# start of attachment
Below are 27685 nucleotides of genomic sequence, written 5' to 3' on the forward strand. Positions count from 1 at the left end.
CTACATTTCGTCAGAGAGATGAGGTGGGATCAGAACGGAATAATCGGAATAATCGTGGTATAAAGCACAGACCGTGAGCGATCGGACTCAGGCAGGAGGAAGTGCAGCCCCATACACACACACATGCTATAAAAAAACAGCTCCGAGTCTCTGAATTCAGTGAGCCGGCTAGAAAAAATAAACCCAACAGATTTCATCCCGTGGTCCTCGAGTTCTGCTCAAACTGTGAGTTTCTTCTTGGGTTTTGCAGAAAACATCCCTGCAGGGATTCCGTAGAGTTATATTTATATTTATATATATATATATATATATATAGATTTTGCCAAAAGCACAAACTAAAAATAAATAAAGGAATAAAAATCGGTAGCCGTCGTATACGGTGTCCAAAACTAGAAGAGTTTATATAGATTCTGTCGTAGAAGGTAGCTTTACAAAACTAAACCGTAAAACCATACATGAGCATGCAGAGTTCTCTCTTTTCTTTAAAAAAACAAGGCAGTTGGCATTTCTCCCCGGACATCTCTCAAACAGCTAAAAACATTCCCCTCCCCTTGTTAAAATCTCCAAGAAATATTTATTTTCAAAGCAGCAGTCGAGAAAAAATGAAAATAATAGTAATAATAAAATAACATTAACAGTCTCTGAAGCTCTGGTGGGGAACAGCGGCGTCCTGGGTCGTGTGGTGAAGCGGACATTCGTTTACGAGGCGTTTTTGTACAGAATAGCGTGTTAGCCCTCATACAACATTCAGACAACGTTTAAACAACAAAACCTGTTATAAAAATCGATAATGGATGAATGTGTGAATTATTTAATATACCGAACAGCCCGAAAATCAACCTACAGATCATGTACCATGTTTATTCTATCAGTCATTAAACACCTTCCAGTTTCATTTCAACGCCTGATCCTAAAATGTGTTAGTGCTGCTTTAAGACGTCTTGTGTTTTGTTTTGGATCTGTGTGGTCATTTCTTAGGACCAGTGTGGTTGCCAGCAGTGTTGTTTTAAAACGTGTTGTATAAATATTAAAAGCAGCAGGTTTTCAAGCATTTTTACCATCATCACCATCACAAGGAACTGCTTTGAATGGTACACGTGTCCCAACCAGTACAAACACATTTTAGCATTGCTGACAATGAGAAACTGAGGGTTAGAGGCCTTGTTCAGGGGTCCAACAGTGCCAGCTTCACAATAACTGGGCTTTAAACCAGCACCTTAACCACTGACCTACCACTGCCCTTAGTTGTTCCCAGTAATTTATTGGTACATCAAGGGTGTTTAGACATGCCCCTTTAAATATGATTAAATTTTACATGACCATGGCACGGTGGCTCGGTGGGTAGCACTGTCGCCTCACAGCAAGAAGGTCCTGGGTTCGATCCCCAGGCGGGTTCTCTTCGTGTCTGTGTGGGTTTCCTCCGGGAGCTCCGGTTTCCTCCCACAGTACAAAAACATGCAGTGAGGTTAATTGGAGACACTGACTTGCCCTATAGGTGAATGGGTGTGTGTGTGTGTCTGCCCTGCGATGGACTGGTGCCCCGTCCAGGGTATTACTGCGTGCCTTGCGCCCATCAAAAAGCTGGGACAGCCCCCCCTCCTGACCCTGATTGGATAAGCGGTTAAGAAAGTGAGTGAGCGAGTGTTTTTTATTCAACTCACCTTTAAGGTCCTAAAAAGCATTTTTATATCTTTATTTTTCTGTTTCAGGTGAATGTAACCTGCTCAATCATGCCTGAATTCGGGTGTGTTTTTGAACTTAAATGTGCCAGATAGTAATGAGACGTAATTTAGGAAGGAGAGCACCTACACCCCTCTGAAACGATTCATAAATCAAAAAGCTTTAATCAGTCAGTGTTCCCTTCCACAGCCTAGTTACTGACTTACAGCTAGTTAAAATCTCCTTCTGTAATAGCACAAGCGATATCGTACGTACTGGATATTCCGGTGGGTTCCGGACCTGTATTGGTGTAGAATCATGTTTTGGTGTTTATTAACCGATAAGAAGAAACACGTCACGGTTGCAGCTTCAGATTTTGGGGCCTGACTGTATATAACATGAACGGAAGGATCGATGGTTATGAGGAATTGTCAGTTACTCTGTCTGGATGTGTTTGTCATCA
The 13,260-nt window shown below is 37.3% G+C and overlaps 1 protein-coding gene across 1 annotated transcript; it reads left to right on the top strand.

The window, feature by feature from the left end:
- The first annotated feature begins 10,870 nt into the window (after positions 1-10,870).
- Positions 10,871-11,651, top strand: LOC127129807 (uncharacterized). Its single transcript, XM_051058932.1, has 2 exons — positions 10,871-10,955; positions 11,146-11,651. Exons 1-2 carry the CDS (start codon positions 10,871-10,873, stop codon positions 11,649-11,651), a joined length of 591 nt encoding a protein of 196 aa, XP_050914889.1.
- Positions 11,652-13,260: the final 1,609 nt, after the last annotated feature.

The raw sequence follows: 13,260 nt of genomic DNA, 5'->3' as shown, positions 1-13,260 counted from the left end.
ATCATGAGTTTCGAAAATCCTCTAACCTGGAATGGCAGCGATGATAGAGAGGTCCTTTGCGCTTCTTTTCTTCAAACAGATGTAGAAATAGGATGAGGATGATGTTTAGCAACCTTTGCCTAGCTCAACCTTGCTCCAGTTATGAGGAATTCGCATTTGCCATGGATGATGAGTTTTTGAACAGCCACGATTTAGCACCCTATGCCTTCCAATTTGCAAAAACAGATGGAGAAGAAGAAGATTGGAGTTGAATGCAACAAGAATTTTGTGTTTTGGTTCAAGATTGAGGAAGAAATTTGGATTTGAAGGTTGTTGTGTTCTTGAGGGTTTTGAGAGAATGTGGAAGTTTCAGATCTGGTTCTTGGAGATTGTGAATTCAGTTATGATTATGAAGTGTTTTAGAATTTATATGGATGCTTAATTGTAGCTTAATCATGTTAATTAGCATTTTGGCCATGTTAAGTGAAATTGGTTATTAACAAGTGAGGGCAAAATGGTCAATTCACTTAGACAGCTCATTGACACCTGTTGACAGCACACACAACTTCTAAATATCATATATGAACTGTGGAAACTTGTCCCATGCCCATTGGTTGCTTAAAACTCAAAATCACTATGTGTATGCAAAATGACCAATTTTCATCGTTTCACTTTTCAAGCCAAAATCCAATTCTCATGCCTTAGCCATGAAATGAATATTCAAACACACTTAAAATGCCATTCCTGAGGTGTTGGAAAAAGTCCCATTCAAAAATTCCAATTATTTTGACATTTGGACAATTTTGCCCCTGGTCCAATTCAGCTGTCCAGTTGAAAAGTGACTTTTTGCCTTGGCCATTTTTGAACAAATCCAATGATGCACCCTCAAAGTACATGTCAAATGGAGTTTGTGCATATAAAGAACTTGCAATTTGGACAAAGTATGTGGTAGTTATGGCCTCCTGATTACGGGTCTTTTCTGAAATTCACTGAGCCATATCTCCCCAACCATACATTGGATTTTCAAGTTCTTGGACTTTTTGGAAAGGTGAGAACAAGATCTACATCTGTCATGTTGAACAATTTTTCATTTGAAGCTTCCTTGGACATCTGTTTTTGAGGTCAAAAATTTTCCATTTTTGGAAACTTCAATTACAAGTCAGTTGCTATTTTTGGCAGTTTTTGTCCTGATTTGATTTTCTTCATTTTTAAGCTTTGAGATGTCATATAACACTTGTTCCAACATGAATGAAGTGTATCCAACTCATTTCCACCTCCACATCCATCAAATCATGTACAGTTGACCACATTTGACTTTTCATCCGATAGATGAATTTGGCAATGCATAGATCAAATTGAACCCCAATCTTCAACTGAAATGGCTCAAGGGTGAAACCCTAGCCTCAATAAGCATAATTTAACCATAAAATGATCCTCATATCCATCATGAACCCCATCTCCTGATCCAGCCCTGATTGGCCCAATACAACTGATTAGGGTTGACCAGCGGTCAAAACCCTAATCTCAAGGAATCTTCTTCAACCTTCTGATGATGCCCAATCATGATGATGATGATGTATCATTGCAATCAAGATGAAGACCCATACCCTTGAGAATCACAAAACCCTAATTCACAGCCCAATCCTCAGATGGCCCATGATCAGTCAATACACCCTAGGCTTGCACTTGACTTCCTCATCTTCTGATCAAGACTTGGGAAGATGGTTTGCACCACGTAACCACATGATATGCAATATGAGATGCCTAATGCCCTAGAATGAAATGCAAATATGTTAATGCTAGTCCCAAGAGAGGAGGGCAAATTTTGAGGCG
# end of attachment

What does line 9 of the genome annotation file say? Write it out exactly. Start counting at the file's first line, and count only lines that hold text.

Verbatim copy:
ATCATGAGTTTCGAAAATCCTCTAACCTGGAATGGCAGCGATGATAGAGAGGTCCTTTGCGCTTCTTTTCTTCAAACAGATGTAGAAATAGGATGAGGATGATGTTTAGCAACCTTTGCCTAGCTCAACCTTGCTCCAGTTATGAGGAATTCGCATTTGCCATGGATGATGAGTTTTTGAACAGCCACGATTTAGCACCCTATGCCTTCCAATTTGCAAAAACAGATGGAGAAGAAGAAGATTGGAGTTGAATGCAACAAGAATTTTGTGTTTTGGTTCAAGATTGAGGAAGAAATTTGGATTTGAAGGTTGTTGTGTTCTTGAGGGTTTTGAGAGAATGTGGAAGTTTCAGATCTGGTTCTTGGAGATTGTGAATTCAGTTATGATTATGAAGTGTTTTAGAATTTATATGGATGCTTAATTGTAGCTTAATCATGTTAATTAGCATTTTGGCCATGTTAAGTGAAATTGGTTATTAACAAGTGAGGGCAAAATGGTCAATTCACTTAGACAGCTCATTGACACCTGTTGACAGCACACACAACTTCTAAATATCATATATGAACTGTGGAAACTTGTCCCATGCCCATTGGTTGCTTAAAACTCAAAATCACTATGTGTATGCAAAATGACCAATTTTCATCGTTTCACTTTTCAAGCCAAAATCCAATTCTCATGCCTTAGCCATGAAATGAATATTCAAACACACTTAAAATGCCATTCCTGAGGTGTTGGAAAAAGTCCCATTCAAAAATTCCAATTATTTTGACATTTGGACAATTTTGCCCCTGGTCCAATTCAGCTGTCCAGTTGAAAAGTGACTTTTTGCCTTGGCCATTTTTGAACAAATCCAATGATGCACCCTCAAAGTACATGTCAAATGGAGTTTGTGCATATAAAGAACTTGCAATTTGGACAAAGTATGTGGTAGTTATGGCCTCCTGATTACGGGTCTTTTCTGAAATTCACTGAGCCATATCTCCCCAACCATACATTGGATTTTCAAGTTCTTGGACTTTTTGGAAAGGTGAGAACAAGATCTACATCTGTCATGTTGAACAATTTTTCATTTGAAGCTTCCTTGGACATCTGTTTTTGAGGTCAAAAATTTTCCATTTTTGGAAACTTCAATTACAAGTCAGTTGCTATTTTTGGCAGTTTTTGTCCTGATTTGATTTTCTTCATTTTTAAGCTTTGAGATGTCATATAACACTTGTTCCAACATGAATGAAGTGTATCCAACTCATTTCCACCTCCACATCCATCAAATCATGTACAGTTGACCACATTTGACTTTTCATCCGATAGATGAATTTGGCAATGCATAGATCAAATTGAACCCCAATCTTCAACTGAAATGGCTCAAGGGTGAAACCCTAGCCTCAATAAGCATAATTTAACCATAAAATGATCCTCATATCCATCATGAACCCCATCTCCTGATCCAGCCCTGATTGGCCCAATACAACTGATTAGGGTTGACCAGCGGTCAAAACCCTAATCTCAAGGAATCTTCTTCAACCTTCTGATGATGCCCAATCATGATGATGATGATGTATCATTGCAATCAAGATGAAGACCCATACCCTTGAGAATCACAAAACCCTAATTCACAGCCCAATCCTCAGATGGCCCATGATCAGTCAATACACCCTAGGCTTGCACTTGACTTCCTCATCTTCTGATCAAGACTTGGGAAGATGGTTTGCACCACGTAACCACATGATATGCAATATGAGATGCCTAATGCCCTAGAATGAAATGCAAATATGTTAATGCTAGTCCCAAGAGAGGAGGGCAAATTTTGAGGCG